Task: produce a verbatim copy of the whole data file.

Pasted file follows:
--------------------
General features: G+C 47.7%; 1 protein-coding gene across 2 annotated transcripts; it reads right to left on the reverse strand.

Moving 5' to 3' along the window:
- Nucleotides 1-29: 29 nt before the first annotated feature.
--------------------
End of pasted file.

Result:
General features: G+C 47.7%; 1 protein-coding gene across 2 annotated transcripts; it reads right to left on the reverse strand.

Moving 5' to 3' along the window:
- Nucleotides 1-29: 29 nt before the first annotated feature.